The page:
Please, don't get distracted by these things too much. Be sure that there are people in the world who are with you and who feel like with you, and if you're not effective in bringing sense to those who don't see it, maybe it's better to give up.


When I was a grad student, for example (in the late 1990s), I didn't experience *any* political tensions that would really distract me. You have the right for that, too. Be sure that both in Slovakia and in Czechia, your views are completely common and respected, and to a large extent, the "official Britain" knows that they must be respected, too. However numerous the people who want to suppress your opinions or humiliate you for your knowledge are, you must always realize that they're legally inconsequential individuals who don't really define what these countries mean and stand for.


reader Zeptogram said...

Some interesting thoughts, Bloodymir. There is a good chance that you are smarter than your friends and this alone can perhaps explain why majority of your friends have views opposite to yours. But what is your explanation of their views? And how do you see that alternative ending of the World War 2?


reader Zeptogram said...

Oleg, you don't think that the dozens of coffins coming back to Russia may have been somehow related to the destroyed convoy?


reader Pilates & Margaritas said...

What I have done since February's overthrow is read western mainstream media (CNN, BBC, alternatives like Mother Jones, etc.), Kyiv Post, as well as Russian media outlets such as Ria Novosti and RT. I also follow the international monitors OSCE who have been on the ground since the conflict began.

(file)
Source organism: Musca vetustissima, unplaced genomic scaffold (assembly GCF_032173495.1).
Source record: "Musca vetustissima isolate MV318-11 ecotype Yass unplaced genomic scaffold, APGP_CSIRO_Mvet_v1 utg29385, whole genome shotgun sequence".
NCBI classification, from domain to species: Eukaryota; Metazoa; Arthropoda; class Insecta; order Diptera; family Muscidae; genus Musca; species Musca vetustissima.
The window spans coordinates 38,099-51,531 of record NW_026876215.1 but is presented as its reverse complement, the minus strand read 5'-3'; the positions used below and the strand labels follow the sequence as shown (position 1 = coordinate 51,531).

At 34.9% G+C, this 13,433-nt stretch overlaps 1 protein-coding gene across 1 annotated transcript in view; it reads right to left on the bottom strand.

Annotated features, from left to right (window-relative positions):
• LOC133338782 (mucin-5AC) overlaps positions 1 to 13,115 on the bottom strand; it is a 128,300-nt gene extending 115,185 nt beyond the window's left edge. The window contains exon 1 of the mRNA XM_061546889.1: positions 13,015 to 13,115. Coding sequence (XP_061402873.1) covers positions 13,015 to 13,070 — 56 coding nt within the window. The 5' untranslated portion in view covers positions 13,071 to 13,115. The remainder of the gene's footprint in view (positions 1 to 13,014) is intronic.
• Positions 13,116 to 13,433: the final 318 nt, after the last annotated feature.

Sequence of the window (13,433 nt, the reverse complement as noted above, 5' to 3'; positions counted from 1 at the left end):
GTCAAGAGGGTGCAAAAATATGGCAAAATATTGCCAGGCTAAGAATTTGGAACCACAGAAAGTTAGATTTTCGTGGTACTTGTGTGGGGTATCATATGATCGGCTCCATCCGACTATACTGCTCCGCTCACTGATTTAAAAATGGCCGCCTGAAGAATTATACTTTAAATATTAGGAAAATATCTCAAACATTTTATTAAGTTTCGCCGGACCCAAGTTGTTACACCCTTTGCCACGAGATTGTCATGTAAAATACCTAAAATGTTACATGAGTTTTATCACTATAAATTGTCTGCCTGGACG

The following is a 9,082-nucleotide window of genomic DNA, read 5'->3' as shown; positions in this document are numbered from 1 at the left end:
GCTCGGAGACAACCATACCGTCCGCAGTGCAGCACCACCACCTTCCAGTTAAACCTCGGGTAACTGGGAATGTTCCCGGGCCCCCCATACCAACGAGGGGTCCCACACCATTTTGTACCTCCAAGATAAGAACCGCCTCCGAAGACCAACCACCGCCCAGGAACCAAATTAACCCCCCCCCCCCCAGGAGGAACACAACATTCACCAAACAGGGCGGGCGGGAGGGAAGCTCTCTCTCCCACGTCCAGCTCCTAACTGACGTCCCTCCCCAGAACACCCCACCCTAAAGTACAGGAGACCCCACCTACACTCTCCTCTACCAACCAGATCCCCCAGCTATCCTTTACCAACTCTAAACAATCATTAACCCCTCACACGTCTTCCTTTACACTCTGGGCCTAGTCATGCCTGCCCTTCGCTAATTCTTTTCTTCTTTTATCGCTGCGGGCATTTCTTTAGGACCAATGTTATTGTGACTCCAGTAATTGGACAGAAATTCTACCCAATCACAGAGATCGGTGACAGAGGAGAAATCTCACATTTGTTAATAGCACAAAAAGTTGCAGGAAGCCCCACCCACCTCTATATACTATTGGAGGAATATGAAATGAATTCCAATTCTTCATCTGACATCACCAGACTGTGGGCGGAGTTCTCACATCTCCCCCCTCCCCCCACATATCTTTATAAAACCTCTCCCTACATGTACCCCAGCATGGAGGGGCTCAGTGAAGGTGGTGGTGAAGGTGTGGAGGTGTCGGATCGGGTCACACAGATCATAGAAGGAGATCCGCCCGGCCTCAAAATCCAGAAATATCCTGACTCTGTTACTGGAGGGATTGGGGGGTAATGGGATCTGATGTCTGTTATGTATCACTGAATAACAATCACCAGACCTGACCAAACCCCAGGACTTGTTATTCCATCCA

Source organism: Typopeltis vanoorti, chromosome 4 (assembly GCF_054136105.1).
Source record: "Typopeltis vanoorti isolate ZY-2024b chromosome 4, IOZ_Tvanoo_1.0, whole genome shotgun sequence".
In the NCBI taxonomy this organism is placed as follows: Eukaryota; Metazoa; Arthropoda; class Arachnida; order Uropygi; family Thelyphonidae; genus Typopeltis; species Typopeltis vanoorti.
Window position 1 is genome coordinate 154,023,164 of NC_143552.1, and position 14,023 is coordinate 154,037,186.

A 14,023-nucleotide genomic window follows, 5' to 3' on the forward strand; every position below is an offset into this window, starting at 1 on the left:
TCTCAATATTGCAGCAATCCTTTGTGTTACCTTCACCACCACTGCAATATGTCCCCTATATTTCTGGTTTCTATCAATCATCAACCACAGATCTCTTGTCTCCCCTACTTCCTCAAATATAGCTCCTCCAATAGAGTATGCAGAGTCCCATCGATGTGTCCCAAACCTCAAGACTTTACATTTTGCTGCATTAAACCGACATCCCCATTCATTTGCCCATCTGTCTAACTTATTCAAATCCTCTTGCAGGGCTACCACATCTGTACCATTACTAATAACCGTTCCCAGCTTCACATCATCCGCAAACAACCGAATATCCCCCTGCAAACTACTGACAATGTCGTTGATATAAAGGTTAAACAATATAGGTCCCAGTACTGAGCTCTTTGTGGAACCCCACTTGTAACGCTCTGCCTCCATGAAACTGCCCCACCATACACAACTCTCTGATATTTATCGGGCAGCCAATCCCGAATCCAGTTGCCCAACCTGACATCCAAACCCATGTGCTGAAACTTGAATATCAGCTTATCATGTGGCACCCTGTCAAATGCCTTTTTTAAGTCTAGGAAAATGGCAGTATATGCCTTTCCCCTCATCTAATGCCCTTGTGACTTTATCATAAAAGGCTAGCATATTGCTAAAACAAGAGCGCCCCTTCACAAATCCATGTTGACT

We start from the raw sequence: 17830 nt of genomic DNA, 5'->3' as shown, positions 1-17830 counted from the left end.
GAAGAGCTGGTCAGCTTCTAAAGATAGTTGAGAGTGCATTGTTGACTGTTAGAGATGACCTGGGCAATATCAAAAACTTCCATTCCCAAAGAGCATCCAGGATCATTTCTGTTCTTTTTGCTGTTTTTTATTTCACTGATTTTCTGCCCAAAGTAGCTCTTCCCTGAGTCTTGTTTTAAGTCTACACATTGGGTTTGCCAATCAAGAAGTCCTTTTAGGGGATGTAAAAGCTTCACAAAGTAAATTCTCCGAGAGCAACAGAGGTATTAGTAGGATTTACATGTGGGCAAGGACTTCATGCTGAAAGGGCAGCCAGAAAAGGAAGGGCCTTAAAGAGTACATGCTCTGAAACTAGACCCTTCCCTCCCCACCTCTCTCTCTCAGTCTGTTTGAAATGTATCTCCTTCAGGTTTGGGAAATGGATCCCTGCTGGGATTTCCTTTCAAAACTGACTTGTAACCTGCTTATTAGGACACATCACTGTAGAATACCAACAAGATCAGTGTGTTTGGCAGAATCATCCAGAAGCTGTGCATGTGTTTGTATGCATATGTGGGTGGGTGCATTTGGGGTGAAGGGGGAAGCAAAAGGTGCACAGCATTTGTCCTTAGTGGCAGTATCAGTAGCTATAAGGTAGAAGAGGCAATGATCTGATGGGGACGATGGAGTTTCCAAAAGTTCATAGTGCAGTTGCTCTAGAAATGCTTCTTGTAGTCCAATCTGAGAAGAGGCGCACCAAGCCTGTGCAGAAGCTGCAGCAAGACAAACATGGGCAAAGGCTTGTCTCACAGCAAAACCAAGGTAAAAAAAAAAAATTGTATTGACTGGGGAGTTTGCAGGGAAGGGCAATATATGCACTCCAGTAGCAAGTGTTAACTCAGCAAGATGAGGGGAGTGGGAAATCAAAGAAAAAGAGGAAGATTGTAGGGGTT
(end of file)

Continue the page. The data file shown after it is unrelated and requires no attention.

When you start to compare and watch how the "facts" and stories emerge, then compare to OSCE and later UN official figures, Russia's reporting of events is consistently more reliable than Kyiv Post and Western Media.

I compare the evidence myself (watching long, unedited video footage from the conflict, understanding the history and demographics of the region).

It takes just a little critical thinking and a lot of close attention. This is something that most Americans are unwilling to do, especially for some "unsexy" country like Ukraine. (For the record I think Ukraine could have been quite sexy considering it's location, amazing soil - arguably the best in the world, educated people - though many sadly have been brainwashed for generations.)


reader Josef said...

Poroshenko speech in US Congress – a pathetic example of contradicting statements from those who wrote this garbage.


reader Richard Warren said...

I am afraid that your grasp of American politics is not quite up to your (apparent) knowledge of physics. The intellectual/cultural/political/economic deterioration of the US is quite a bit more serious than most of your posts indicate, and you frequently just miss the point in your comments on current US events. The default intellectual position, whether consciously adopted or not, in the US is that reality is socially constructed. This delusion persists because the ruling class never faces the consequences of its actions. No doubt you understand Eastern European geopolitics better than practically anyone in the US. It just doesn't matter because nobody in power here cares. The US (its elite) is in the process of destroying its own economy and culture. Do you think it cares if it destroys some other country's economy? Look for much much worse before the election. We may indeed be lumbering towards a serious war for purely political reasons, or for no reason at all.


reader Uncle Al said...

"I have never considered the overwhelming majority of the Americans to be this breathtakingly stupid" Diversity; No Child Left Behind, Everybody Goes to College, social promotion, drugging of bright schoolchildren, fundamentalist religion, centrally-enforced economic desuetude.